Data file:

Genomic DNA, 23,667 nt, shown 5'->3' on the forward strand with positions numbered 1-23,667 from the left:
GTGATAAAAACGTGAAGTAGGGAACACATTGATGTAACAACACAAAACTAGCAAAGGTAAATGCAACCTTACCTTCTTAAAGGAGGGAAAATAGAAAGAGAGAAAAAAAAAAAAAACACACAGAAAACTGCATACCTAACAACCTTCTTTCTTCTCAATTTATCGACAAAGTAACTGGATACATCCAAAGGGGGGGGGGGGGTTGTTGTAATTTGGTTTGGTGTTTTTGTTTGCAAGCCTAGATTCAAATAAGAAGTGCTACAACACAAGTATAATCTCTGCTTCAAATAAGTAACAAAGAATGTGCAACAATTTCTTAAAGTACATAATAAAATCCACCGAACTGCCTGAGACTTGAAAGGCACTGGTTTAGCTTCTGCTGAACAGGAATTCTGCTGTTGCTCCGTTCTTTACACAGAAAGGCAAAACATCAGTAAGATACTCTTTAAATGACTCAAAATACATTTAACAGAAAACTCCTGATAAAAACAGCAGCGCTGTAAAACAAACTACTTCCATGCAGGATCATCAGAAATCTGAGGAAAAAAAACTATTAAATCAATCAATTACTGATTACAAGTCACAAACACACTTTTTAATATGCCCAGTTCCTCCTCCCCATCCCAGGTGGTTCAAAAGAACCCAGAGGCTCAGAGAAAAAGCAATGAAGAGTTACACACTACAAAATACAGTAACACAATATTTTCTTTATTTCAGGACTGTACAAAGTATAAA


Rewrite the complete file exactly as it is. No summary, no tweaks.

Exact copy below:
Genomic DNA, 23,667 nt, shown 5'->3' on the forward strand with positions numbered 1-23,667 from the left:
GTGATAAAAACGTGAAGTAGGGAACACATTGATGTAACAACACAAAACTAGCAAAGGTAAATGCAACCTTACCTTCTTAAAGGAGGGAAAATAGAAAGAGAGAAAAAAAAAAAAAACACACAGAAAACTGCATACCTAACAACCTTCTTTCTTCTCAATTTATCGACAAAGTAACTGGATACATCCAAAGGGGGGGGGGGGGTTGTTGTAATTTGGTTTGGTGTTTTTGTTTGCAAGCCTAGATTCAAATAAGAAGTGCTACAACACAAGTATAATCTCTGCTTCAAATAAGTAACAAAGAATGTGCAACAATTTCTTAAAGTACATAATAAAATCCACCGAACTGCCTGAGACTTGAAAGGCACTGGTTTAGCTTCTGCTGAACAGGAATTCTGCTGTTGCTCCGTTCTTTACACAGAAAGGCAAAACATCAGTAAGATACTCTTTAAATGACTCAAAATACATTTAACAGAAAACTCCTGATAAAAACAGCAGCGCTGTAAAACAAACTACTTCCATGCAGGATCATCAGAAATCTGAGGAAAAAAAACTATTAAATCAATCAATTACTGATTACAAGTCACAAACACACTTTTTAATATGCCCAGTTCCTCCTCCCCATCCCAGGTGGTTCAAAAGAACCCAGAGGCTCAGAGAAAAAGCAATGAAGAGTTACACACTACAAAATACAGTAACACAATATTTTCTTTATTTCAGGACTGTACAAAGTATAAA